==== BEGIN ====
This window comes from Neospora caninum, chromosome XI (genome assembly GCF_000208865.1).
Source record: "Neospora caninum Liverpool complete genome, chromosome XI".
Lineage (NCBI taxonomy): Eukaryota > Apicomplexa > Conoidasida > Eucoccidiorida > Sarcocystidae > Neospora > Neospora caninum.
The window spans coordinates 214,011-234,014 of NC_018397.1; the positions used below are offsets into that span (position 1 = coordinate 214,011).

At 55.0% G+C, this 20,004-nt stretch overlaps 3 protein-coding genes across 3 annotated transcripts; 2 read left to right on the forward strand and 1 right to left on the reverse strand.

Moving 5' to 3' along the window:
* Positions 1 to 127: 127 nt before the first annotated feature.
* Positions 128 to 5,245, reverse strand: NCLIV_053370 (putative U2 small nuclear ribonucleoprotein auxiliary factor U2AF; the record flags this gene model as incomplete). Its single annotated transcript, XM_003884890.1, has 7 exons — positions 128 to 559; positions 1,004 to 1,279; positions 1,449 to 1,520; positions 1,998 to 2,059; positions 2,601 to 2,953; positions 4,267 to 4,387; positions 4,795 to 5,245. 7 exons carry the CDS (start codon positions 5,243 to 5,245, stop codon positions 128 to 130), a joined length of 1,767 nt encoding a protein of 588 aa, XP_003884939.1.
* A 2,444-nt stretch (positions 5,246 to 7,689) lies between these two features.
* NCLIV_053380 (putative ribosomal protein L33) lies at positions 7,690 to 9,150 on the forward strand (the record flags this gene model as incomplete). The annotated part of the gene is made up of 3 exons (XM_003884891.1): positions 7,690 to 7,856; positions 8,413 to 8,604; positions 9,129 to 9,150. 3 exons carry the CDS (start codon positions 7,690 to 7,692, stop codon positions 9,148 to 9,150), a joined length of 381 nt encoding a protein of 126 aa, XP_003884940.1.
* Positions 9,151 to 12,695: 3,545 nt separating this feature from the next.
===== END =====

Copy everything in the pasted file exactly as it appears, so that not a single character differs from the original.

This window comes from Neospora caninum, chromosome XI (genome assembly GCF_000208865.1).
Source record: "Neospora caninum Liverpool complete genome, chromosome XI".
Lineage (NCBI taxonomy): Eukaryota > Apicomplexa > Conoidasida > Eucoccidiorida > Sarcocystidae > Neospora > Neospora caninum.
The window spans coordinates 214,011-234,014 of NC_018397.1; the positions used below are offsets into that span (position 1 = coordinate 214,011).

At 55.0% G+C, this 20,004-nt stretch overlaps 3 protein-coding genes across 3 annotated transcripts; 2 read left to right on the forward strand and 1 right to left on the reverse strand.

Moving 5' to 3' along the window:
* Positions 1 to 127: 127 nt before the first annotated feature.
* Positions 128 to 5,245, reverse strand: NCLIV_053370 (putative U2 small nuclear ribonucleoprotein auxiliary factor U2AF; the record flags this gene model as incomplete). Its single annotated transcript, XM_003884890.1, has 7 exons — positions 128 to 559; positions 1,004 to 1,279; positions 1,449 to 1,520; positions 1,998 to 2,059; positions 2,601 to 2,953; positions 4,267 to 4,387; positions 4,795 to 5,245. 7 exons carry the CDS (start codon positions 5,243 to 5,245, stop codon positions 128 to 130), a joined length of 1,767 nt encoding a protein of 588 aa, XP_003884939.1.
* A 2,444-nt stretch (positions 5,246 to 7,689) lies between these two features.
* NCLIV_053380 (putative ribosomal protein L33) lies at positions 7,690 to 9,150 on the forward strand (the record flags this gene model as incomplete). The annotated part of the gene is made up of 3 exons (XM_003884891.1): positions 7,690 to 7,856; positions 8,413 to 8,604; positions 9,129 to 9,150. 3 exons carry the CDS (start codon positions 7,690 to 7,692, stop codon positions 9,148 to 9,150), a joined length of 381 nt encoding a protein of 126 aa, XP_003884940.1.
* Positions 9,151 to 12,695: 3,545 nt separating this feature from the next.